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Notice for Willful Trademark Infringement

Posted by James Juo | Aug 25, 2023 | 0 Comments

Although willfulness is not a necessary condition for awarding an infringer's profits under the Lanham Act for trademark infringement, it nonetheless “is a highly important consideration in determining whether an award of profits is appropriate.” Romag Fasteners, Inc. v. Fossil, Inc., 140 S. Ct. 1492, 1497 (2020).

Sailboat Plaques Bearing Kirby's Name

In Kirby v. LaserPerformance (Europe) Ltd., No. 21-519 (2d Cir. Aug. 18, 2023) (nonprecedential), the issue for willfulness in the alleged infringement of Plaintiff's registered “Bruce Kirby” trademark under the Lanham Act was one of timing—when a defendant was on notice that it no longer had consent to use the Kirby mark on the sailboat.

The defendants continued to sell Lasers with plaques bearing Kirby's name, as required by certain Laser sailboat races, until April 2013 when that requirement was lifted by the governing body for those races. The lawsuit had been filed in March 2013.

            Kirby testified at trial that if a boat did not have the required plaques bearing his name it would not be eligible to race in Laser races. He explained that the plaques were always affixed in the same place because people would look for them there. He said, “[A]nyone who knew much about the boat and who wanted to race it looked for the plaque. Because the plaque made the boat authentic, it made it a legal Laser.” Jt. App'x 108. Therefore, customers would look for the plaques to know whether the sailboat was an authentic and legal Laser, capable of participating in the Laser-specific races. Id. at 108.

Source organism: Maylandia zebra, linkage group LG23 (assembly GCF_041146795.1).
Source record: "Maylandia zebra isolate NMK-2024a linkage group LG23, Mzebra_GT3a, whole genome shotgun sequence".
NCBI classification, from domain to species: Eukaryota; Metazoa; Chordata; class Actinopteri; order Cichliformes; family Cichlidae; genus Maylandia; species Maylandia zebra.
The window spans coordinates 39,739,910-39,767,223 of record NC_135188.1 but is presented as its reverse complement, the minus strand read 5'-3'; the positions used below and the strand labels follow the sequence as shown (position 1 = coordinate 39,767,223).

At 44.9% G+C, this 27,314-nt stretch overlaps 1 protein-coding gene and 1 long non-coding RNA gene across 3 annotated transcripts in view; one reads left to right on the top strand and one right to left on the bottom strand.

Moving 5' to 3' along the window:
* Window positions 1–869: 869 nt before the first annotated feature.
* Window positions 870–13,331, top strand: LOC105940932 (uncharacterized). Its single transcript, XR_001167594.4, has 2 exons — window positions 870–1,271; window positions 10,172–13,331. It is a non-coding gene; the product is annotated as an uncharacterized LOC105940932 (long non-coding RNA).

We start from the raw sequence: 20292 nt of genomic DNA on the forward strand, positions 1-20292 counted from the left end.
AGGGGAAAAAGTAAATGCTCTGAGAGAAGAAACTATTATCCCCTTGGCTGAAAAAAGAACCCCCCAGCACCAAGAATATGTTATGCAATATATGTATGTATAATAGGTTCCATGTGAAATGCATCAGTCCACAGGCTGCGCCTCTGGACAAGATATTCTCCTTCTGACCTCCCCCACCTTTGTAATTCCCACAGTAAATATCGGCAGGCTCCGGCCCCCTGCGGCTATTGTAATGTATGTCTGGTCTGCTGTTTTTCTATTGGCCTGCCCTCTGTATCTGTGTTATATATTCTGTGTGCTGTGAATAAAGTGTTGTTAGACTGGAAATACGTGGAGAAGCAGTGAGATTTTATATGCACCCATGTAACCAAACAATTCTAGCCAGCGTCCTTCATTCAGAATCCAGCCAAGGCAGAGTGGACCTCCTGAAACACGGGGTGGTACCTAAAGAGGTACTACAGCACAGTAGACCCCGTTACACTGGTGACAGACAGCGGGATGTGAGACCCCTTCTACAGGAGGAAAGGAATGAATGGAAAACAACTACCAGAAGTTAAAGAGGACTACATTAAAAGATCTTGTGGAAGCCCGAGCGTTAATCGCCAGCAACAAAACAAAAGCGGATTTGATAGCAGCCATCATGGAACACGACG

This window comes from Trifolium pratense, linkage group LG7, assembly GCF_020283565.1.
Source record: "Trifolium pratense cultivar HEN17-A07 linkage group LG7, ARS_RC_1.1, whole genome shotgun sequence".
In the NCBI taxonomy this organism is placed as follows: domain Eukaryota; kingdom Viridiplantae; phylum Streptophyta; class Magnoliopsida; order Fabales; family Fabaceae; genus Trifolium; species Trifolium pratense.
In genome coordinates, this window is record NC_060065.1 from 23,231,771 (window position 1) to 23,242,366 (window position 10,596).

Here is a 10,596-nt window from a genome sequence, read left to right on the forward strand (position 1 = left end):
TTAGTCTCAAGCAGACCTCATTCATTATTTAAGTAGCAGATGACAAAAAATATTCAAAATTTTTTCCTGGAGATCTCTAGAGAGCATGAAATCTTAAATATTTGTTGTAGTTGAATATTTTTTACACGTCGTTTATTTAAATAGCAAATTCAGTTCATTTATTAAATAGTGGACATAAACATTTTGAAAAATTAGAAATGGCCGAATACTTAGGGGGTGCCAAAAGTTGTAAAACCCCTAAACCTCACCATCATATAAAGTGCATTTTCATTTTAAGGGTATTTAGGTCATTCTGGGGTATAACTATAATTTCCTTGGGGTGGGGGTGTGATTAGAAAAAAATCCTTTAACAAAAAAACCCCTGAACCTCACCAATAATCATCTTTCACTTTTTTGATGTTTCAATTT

This evidence is sufficient to support the district court's conclusion that a jury could rationally infer “that a customer would not have purchased a non-compliant Laser—that is, a Laser that did not bear the Builder Plaque with the Bruce Kirby name”—and thus “that any time [defendant] sold a Laser, [defendant] commercially benefitted through the use of Kirby's name.” Kirby, 2021 WL 328632, at *10.

The district court had relied on a March 2010 letter from Kirby to a third party, International Laser Class Association (“ILCA”), the governing body of the International Sailing Federation (“ISAF”); and defendant's nonpayment of royalties starting on February 2011 to conclude that notice of non-consent at least as early as February 2011.

Because the March 2010 letter was sent to ILCA, and not to the defendants, the Second Circuit held that the March 2010 letter did not support the inference that defendants could have understood the letter as communicating that it was no longer authorized to use the mark.

With respect to the defendant's failure to pay royalties since February 2011, Kirby did not give the defendant written notice of its default and termination of the license until October 2012.

Thus, “[t]he earliest a reasonable factfinder could potentially conclude that [the defendant] began willfully infringing [the] mark was October 2012, when Kirby sent a letter to [the defendant] stating that its right to build the licensed design was terminated.”

Because the district court's findings on when the defendant began infringing the mark were clearly erroneous, the damages award for willfulness was vacated and remanded for the district court to reconsider the Lanham Act claim consistent with the above analysis. See Zervos v. Verizon N.Y., Inc., 252 F.3d 163, 169 (2d Cir. 2001) (explaining that a court exceeds its discretion when it exercises discretion based on a clearly erroneous factual finding).

Thomas P. Howard, LLC is experienced in trademarks nationwide including in Colorado.

About the Author

James Juo

James Juo is an experienced intellectual property attorney. He has successfully litigated various intellectual property disputes involving patents, trademarks, copyrights, and trade secrets. He also has counseled clients on the scope and validity of patent and trademark rights.


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